Translations by Tomas Jandik
Petr Sykora: If Jagr came back to Pittsburgh, I'd let him stay in the basement (HN daily interview) - 17-Mar-09
Q: There always used to be a ďCzech colonyĒ in Pittsburgh, and now you are here all by yourself. Have you, for example, tried to recommend some of your countrymen to the teamís management, so that you are not here alone?
A: I have played in the NHL for a long time, and I am no longer affected by things like that. I can equally relate to a Czech or to a Canadian. It would definitely be nice to have somebody who I was growing up with here, but I certainly donít have any problems with being the only Czech in here.
Q: Do you think that Jaromir Jagr could come back to Pittsburgh? He said recently that for Mario Lemieux, the current owner of the club, he would play even free of charge.
A: Honestly, I think Jarda probably made fun of everybody. He is signed in Russia for another year. What will happen after that is still up in the air, but I think that his return to Pittsburgh is not likely. Even we did not discuss the alleged Jagrís return. One player mentioned it once, but the discussion was over in an instant.
Q: The house where you live now belongs to Jagr. If he indeed came back, would you let him sublet it?
A: Not at all, I live in that house now, so bad luck for Jarda Ė he would have to look for something else. Though when I think about it, maybe Iíd let him stay in the basement. I definitely would not move out, especially now that the house is no longer being haunted.
Q: Jagrís house used to be haunted?
A: Last year I used to be really surprised. The chandelier was swinging, we heard strange noisesÖ. This year itís better. Here, the houses are built differently that in the Czech Republic, where everything is nicely honest, brick-based. Here, they bring four wooden walls, screw them together. And when the wind starts blowing a little, the whole house starts moving and making cracking noises. I guess thatís probably all that haunting mystery.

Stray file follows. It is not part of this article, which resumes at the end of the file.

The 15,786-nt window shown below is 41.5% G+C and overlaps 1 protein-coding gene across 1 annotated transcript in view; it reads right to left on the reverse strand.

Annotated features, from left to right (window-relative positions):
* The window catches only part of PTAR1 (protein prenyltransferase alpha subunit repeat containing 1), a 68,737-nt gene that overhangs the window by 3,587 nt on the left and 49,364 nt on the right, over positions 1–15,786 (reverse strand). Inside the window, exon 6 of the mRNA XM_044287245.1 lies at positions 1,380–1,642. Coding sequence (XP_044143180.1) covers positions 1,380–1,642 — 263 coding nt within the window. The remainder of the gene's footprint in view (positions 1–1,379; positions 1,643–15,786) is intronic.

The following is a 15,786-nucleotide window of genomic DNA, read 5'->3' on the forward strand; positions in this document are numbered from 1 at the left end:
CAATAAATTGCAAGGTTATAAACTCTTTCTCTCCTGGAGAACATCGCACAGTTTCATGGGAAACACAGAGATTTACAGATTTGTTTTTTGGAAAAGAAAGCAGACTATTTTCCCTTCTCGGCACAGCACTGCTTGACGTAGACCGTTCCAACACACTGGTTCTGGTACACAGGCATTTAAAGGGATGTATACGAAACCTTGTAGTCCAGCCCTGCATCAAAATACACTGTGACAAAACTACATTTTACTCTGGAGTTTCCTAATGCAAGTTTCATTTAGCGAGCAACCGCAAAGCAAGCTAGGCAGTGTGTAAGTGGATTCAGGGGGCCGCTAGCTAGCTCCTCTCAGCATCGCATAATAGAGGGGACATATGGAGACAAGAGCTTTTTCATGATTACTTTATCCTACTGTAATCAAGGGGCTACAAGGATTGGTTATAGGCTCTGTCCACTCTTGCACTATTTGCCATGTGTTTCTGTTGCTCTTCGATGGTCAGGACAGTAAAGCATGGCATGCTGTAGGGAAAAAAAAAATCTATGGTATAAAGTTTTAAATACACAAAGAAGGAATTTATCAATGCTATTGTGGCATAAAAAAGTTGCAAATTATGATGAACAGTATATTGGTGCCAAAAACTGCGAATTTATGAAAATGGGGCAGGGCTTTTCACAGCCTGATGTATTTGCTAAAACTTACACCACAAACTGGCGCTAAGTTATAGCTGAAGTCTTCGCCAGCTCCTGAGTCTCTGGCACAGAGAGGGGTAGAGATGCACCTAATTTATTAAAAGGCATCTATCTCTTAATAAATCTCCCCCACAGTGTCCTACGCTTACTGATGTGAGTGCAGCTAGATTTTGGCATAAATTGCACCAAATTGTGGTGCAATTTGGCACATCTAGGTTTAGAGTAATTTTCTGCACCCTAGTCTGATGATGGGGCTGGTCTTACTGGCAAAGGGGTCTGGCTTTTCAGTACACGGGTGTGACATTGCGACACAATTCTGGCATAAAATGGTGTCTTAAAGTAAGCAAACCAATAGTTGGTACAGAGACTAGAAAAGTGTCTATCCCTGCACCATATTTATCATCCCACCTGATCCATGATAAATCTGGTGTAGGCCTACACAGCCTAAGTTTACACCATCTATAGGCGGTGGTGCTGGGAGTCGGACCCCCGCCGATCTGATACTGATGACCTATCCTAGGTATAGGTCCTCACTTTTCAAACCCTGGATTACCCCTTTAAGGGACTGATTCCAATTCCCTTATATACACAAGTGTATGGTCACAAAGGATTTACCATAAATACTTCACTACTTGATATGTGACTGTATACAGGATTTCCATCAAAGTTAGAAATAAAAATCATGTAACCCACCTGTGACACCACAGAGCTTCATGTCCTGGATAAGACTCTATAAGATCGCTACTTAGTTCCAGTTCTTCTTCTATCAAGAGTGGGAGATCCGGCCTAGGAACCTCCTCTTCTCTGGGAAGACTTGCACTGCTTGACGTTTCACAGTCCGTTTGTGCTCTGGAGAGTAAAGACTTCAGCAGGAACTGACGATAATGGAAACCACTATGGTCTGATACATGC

You said before the start of the season that your target is 30 goals. Will you manage scoring it?
A: I said that it would be nice [to get there]. I donít want to talk about it much. When one talks a lot, things start going wrong. But yes, 30 goals is my ultimate hurdle that Iíd like to beat. If I continue to be as successful as I have been until now, if I continue to be healthy, and if the coach lets me play alongside Crosby or Malkin, there is a real chance I would be able to make it.
Q: You scored your first hattrick prior to the end of the year Ė something you had been waiting for a long time. How much did you have to pay to teamís bank?
I did not have to pay anything. I just invited several of my teammates for a dinner. Here itís different from the Czech Republic. Over there, when a young player makes the roster, he has to pay the ďinitiation fee,Ē more money for the first scored goal, more money for the first hattrick. Here, the mentality is different. But you occasionally have to pay money as well.
Q: For what?
A: For example I won the Stanley Cup with New Jersey. Since then everytime we play Jersey, I have to write my name on the board and put $200-$300 into the bank. If we win the game, the money stays in the teamís bank. By the way, the person in charge of the bank is me.
Q: What do you spend that money for?